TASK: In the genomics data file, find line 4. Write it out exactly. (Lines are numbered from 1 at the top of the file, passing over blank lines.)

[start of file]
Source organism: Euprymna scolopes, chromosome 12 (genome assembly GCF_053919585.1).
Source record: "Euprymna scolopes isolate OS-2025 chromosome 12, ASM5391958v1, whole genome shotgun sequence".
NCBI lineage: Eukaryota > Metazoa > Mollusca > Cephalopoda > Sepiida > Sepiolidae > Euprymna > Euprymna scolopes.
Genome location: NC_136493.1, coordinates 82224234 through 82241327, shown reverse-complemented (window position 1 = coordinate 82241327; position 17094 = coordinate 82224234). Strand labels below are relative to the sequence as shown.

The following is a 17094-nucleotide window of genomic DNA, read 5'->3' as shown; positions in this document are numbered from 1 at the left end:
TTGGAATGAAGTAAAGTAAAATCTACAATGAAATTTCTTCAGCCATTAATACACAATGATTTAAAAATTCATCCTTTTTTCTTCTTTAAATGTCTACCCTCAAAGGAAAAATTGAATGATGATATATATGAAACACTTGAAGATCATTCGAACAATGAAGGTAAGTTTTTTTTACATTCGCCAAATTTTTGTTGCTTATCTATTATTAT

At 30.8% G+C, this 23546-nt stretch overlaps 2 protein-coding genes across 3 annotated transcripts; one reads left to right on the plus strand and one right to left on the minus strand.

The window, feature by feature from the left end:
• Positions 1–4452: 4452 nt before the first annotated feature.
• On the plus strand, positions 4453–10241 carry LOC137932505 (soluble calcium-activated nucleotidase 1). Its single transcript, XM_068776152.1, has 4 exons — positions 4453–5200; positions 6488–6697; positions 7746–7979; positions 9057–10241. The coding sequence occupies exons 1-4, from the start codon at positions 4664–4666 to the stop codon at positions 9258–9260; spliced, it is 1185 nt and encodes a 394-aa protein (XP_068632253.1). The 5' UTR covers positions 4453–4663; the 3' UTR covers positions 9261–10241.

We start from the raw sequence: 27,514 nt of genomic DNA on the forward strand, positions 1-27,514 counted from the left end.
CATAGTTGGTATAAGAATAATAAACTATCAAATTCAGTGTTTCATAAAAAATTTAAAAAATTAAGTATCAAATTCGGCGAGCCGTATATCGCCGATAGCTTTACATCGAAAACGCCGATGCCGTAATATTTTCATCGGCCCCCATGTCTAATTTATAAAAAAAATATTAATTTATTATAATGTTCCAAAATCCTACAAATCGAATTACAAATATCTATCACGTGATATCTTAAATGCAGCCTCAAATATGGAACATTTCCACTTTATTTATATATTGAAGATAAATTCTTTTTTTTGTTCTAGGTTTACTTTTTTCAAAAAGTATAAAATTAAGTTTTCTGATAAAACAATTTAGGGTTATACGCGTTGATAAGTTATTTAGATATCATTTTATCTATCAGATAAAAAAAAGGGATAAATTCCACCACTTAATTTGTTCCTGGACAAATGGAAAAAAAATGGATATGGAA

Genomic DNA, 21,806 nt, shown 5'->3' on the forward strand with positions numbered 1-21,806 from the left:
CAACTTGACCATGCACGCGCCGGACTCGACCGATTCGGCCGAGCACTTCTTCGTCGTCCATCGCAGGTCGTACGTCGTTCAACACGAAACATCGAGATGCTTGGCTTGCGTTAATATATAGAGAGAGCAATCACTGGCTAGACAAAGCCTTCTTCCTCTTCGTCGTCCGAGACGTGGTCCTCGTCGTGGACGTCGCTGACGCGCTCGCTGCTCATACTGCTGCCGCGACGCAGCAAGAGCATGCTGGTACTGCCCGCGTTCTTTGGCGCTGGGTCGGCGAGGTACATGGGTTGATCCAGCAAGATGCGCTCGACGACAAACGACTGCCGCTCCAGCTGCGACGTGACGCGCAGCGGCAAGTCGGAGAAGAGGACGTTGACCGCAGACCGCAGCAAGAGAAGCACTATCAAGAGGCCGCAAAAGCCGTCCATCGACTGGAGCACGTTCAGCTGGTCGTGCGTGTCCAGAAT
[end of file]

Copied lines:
Genome location: NC_136493.1, coordinates 82224234 through 82241327, shown reverse-complemented (window position 1 = coordinate 82241327; position 17094 = coordinate 82224234). Strand labels below are relative to the sequence as shown.